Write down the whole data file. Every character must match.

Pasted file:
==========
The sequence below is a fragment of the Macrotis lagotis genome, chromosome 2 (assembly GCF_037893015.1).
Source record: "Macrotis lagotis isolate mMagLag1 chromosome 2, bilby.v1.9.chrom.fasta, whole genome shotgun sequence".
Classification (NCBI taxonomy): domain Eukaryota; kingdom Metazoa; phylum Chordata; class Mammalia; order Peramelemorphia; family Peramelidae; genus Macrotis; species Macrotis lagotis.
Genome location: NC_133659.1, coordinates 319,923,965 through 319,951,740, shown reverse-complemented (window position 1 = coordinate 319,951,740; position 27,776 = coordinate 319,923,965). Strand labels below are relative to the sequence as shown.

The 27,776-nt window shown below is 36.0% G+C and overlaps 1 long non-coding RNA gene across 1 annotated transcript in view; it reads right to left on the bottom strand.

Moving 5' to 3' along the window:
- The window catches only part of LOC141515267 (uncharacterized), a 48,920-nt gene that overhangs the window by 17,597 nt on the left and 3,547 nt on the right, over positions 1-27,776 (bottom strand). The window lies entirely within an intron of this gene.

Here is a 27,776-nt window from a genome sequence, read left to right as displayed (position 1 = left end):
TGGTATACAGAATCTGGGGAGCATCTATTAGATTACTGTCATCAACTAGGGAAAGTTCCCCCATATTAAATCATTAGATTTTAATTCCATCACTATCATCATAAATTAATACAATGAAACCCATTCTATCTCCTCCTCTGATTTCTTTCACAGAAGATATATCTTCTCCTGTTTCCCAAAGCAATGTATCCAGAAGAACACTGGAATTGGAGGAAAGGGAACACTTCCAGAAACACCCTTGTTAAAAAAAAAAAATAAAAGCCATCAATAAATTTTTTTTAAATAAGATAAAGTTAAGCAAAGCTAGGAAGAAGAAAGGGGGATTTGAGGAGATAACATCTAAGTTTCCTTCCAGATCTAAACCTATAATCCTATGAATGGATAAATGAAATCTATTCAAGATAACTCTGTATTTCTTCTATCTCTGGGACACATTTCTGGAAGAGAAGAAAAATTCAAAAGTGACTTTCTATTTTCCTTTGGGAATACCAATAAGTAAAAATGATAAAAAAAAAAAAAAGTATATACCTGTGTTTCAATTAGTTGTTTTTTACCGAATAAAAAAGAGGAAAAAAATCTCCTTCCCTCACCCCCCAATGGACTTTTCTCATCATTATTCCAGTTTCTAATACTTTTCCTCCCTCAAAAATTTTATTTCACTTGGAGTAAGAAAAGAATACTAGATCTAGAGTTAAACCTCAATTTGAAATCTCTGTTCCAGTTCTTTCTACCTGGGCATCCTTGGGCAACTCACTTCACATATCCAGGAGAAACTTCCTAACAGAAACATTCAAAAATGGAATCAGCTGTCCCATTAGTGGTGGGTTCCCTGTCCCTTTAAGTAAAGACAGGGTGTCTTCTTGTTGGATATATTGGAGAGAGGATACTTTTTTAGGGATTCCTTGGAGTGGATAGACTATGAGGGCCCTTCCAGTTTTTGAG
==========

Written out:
The sequence below is a fragment of the Macrotis lagotis genome, chromosome 2 (assembly GCF_037893015.1).
Source record: "Macrotis lagotis isolate mMagLag1 chromosome 2, bilby.v1.9.chrom.fasta, whole genome shotgun sequence".
Classification (NCBI taxonomy): domain Eukaryota; kingdom Metazoa; phylum Chordata; class Mammalia; order Peramelemorphia; family Peramelidae; genus Macrotis; species Macrotis lagotis.
Genome location: NC_133659.1, coordinates 319,923,965 through 319,951,740, shown reverse-complemented (window position 1 = coordinate 319,951,740; position 27,776 = coordinate 319,923,965). Strand labels below are relative to the sequence as shown.

The 27,776-nt window shown below is 36.0% G+C and overlaps 1 long non-coding RNA gene across 1 annotated transcript in view; it reads right to left on the bottom strand.

Moving 5' to 3' along the window:
- The window catches only part of LOC141515267 (uncharacterized), a 48,920-nt gene that overhangs the window by 17,597 nt on the left and 3,547 nt on the right, over positions 1-27,776 (bottom strand). The window lies entirely within an intron of this gene.

Here is a 27,776-nt window from a genome sequence, read left to right as displayed (position 1 = left end):
TGGTATACAGAATCTGGGGAGCATCTATTAGATTACTGTCATCAACTAGGGAAAGTTCCCCCATATTAAATCATTAGATTTTAATTCCATCACTATCATCATAAATTAATACAATGAAACCCATTCTATCTCCTCCTCTGATTTCTTTCACAGAAGATATATCTTCTCCTGTTTCCCAAAGCAATGTATCCAGAAGAACACTGGAATTGGAGGAAAGGGAACACTTCCAGAAACACCCTTGTTAAAAAAAAAAAATAAAAGCCATCAATAAATTTTTTTTAAATAAGATAAAGTTAAGCAAAGCTAGGAAGAAGAAAGGGGGATTTGAGGAGATAACATCTAAGTTTCCTTCCAGATCTAAACCTATAATCCTATGAATGGATAAATGAAATCTATTCAAGATAACTCTGTATTTCTTCTATCTCTGGGACACATTTCTGGAAGAGAAGAAAAATTCAAAAGTGACTTTCTATTTTCCTTTGGGAATACCAATAAGTAAAAATGATAAAAAAAAAAAAAAGTATATACCTGTGTTTCAATTAGTTGTTTTTTACCGAATAAAAAAGAGGAAAAAAATCTCCTTCCCTCACCCCCCAATGGACTTTTCTCATCATTATTCCAGTTTCTAATACTTTTCCTCCCTCAAAAATTTTATTTCACTTGGAGTAAGAAAAGAATACTAGATCTAGAGTTAAACCTCAATTTGAAATCTCTGTTCCAGTTCTTTCTACCTGGGCATCCTTGGGCAACTCACTTCACATATCCAGGAGAAACTTCCTAACAGAAACATTCAAAAATGGAATCAGCTGTCCCATTAGTGGTGGGTTCCCTGTCCCTTTAAGTAAAGACAGGGTGTCTTCTTGTTGGATATATTGGAGAGAGGATACTTTTTTAGGGATTCCTTGGAGTGGATAGACTATGAGGGCCCTTCCAGTTTTTGAG